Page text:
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How Did Our 2019 Predictions Turn Out?

Some were spot on...and some less so. Read on to find out.

Happy birthday to us! For one full year, D&I in Practice has been bringing you the latest in D&I research, news and analysis from around the world. To celebrate, let's take a look back at some of the predictions I made in our very first edition and see how they turned out:

Global D&I continues to evolve. 

In PwC’s 2019 global benchmarking survey 87 percent of respondents stated that D&I was a stated priority for their organization. But companies are still struggling with defining common priorities, programming and language across geographies and cultures. On the bright side, as companies internationally invest in more D&I hiring, there will be more resources to address these issues of cross-cultural D&I implementation.

Transparency will continue to up the stakes

Greater visibility into how companies are doing around pay equity and representational diversity has increased visibility into these critical topics. But I have not seen hard data on how (or whether) visibility is translating into progress. If anything, the time to equal pay appears to be lengthening.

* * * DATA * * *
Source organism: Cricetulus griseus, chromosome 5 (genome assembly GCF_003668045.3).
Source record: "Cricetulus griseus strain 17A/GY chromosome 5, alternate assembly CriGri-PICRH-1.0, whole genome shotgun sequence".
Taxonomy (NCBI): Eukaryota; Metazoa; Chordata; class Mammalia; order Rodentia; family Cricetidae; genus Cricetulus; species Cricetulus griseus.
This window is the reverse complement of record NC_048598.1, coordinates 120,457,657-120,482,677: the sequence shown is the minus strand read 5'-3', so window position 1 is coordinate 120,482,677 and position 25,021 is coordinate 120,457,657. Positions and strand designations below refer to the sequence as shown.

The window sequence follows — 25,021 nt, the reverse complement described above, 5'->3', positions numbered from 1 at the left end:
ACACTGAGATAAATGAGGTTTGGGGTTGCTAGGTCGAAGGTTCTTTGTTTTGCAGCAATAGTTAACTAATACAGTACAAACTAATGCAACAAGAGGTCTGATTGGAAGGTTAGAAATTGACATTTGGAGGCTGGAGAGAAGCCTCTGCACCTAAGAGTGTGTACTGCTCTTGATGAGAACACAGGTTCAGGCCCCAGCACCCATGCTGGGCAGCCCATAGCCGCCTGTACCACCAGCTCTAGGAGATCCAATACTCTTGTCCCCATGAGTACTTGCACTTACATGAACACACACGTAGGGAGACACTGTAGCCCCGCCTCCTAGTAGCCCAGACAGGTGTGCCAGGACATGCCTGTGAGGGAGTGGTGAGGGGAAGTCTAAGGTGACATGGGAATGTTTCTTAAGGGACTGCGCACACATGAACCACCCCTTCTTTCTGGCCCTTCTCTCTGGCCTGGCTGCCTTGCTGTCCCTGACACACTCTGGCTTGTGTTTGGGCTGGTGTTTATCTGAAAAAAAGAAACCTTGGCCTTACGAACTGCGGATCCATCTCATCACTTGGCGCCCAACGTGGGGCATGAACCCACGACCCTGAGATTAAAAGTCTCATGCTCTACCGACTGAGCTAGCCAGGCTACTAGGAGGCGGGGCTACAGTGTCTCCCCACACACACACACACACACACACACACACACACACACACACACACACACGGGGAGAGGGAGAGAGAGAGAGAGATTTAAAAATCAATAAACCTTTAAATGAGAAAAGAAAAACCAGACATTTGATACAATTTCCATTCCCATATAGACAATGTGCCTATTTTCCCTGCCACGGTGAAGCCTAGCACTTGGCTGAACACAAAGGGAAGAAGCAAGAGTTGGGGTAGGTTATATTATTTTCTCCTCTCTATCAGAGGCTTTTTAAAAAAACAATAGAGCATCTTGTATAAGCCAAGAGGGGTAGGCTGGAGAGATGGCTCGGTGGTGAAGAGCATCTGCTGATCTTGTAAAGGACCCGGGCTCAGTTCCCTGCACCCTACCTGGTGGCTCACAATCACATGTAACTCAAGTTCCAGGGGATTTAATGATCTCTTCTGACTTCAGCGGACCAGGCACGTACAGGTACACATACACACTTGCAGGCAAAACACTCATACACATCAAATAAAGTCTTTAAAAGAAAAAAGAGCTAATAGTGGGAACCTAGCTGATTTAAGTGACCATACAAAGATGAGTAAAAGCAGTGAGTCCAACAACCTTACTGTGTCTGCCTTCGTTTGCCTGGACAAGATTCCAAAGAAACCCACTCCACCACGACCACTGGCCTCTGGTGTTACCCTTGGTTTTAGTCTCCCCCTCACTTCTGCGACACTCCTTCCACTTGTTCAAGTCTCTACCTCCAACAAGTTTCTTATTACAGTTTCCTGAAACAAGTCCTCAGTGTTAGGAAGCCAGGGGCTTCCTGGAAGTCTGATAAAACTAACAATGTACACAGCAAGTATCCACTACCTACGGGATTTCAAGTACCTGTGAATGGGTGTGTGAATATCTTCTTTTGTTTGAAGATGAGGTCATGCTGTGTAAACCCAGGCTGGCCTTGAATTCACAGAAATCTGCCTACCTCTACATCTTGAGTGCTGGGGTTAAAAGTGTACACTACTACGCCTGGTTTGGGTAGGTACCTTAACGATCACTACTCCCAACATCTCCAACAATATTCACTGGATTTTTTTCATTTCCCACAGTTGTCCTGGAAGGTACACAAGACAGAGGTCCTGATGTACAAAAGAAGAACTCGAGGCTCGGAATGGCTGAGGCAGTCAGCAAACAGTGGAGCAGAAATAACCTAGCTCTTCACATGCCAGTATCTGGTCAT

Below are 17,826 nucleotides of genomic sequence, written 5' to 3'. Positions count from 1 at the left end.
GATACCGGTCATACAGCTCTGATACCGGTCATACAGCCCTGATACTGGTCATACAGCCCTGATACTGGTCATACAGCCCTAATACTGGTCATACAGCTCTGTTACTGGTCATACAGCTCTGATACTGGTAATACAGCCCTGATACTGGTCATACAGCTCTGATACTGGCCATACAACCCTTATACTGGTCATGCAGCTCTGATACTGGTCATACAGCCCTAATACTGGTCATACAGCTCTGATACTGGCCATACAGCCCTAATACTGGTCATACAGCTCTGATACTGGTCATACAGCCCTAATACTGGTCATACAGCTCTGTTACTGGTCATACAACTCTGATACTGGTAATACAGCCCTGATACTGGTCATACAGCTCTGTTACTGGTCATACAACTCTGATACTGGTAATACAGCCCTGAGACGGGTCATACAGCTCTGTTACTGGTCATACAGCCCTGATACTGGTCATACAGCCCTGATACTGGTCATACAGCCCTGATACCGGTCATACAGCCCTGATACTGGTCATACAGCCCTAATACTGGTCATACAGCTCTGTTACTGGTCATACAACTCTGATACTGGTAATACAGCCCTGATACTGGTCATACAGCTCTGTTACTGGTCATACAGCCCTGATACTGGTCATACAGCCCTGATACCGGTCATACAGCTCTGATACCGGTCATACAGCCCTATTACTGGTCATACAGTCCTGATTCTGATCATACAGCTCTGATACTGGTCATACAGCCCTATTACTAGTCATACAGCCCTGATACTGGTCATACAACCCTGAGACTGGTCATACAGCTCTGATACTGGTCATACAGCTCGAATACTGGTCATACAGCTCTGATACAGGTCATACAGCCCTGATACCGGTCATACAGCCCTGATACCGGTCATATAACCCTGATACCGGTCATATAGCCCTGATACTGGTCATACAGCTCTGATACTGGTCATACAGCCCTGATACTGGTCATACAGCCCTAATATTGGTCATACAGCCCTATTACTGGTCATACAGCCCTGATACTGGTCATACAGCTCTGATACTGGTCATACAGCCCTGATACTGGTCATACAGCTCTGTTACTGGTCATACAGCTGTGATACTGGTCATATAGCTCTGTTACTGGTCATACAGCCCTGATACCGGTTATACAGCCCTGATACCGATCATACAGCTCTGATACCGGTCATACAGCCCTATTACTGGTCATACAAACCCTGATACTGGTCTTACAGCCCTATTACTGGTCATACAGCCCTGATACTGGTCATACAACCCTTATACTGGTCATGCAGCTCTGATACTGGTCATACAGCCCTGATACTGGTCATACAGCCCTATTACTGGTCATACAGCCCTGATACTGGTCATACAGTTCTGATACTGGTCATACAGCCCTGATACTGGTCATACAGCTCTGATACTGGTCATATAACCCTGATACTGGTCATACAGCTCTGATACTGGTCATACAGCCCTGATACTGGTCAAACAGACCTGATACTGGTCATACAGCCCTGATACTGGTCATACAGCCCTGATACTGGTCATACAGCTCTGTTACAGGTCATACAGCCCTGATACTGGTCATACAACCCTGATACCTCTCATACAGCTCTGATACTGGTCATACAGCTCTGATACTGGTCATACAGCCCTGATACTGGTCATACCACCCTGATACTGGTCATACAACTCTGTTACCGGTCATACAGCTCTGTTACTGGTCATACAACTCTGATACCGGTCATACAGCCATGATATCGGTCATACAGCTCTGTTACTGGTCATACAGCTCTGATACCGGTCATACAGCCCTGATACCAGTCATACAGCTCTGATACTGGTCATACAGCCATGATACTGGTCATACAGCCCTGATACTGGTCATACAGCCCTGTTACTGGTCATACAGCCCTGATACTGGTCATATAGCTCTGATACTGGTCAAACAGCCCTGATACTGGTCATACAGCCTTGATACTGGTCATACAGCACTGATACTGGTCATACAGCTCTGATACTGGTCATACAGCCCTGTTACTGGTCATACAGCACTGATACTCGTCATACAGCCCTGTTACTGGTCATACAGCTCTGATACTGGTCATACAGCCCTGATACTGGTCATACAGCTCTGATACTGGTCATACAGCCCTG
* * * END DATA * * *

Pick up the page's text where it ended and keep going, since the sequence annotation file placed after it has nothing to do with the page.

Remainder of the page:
Increased scrutiny around AI and algorithmic bias in HR processes. 

Concerns about how AI might replicate real-world bias have only continued to grow, with organizations from the Algorithmic Justice League to McKinsey expressing concerns. But concern is not slowing down adoption; the AI market is expected to grow by over 50% a year for the next five years (and I'm betting longer). Guess we need to figure this out, STAT.

Highly-paid employees using their bargaining power to win protections for more vulnerable workers. 

Google and some other tech companies did end forced arbitration for sexual harassment claims--a victory for advocates inside the company. But overall, employee activism took a hit in 2019. Google's high-profile firings of employee organizers chilled the environment considerably, and sparked an ongoing conversation about how much social good companies should really be expected to take on, and who should be driving that agenda.

More big ideas. 

Nope. Despite exciting new initiatives, such as Caroline Casey's The Valuable 500, I haven't seen that big idea that will let us leapfrog into a more equitable future. Which just reinforces the fact that there are no quick fixes. Creating change on the ground is a long, challenging road. All the more reasons to celebrate the little wins along the way!

How was your 2019, and what do you predict for 2020? Let us know at

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